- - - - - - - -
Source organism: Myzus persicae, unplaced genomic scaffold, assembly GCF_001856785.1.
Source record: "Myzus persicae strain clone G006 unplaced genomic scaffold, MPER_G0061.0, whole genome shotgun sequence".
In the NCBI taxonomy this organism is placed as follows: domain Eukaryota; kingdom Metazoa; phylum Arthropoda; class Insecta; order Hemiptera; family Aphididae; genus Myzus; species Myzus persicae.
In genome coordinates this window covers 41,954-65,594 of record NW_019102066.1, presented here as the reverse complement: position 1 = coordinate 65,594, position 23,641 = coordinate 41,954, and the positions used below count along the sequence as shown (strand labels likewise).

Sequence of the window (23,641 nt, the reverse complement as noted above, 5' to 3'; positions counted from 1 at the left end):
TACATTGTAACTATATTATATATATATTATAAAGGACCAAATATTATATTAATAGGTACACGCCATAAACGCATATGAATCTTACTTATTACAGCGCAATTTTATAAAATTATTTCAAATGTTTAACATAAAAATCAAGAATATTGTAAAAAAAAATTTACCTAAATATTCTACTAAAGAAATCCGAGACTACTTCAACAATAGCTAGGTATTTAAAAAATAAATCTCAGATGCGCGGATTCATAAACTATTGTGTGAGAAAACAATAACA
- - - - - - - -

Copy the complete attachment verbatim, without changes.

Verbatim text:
Source organism: Myzus persicae, unplaced genomic scaffold, assembly GCF_001856785.1.
Source record: "Myzus persicae strain clone G006 unplaced genomic scaffold, MPER_G0061.0, whole genome shotgun sequence".
In the NCBI taxonomy this organism is placed as follows: domain Eukaryota; kingdom Metazoa; phylum Arthropoda; class Insecta; order Hemiptera; family Aphididae; genus Myzus; species Myzus persicae.
In genome coordinates this window covers 41,954-65,594 of record NW_019102066.1, presented here as the reverse complement: position 1 = coordinate 65,594, position 23,641 = coordinate 41,954, and the positions used below count along the sequence as shown (strand labels likewise).

Sequence of the window (23,641 nt, the reverse complement as noted above, 5' to 3'; positions counted from 1 at the left end):
TACATTGTAACTATATTATATATATATTATAAAGGACCAAATATTATATTAATAGGTACACGCCATAAACGCATATGAATCTTACTTATTACAGCGCAATTTTATAAAATTATTTCAAATGTTTAACATAAAAATCAAGAATATTGTAAAAAAAAATTTACCTAAATATTCTACTAAAGAAATCCGAGACTACTTCAACAATAGCTAGGTATTTAAAAAATAAATCTCAGATGCGCGGATTCATAAACTATTGTGTGAGAAAACAATAACA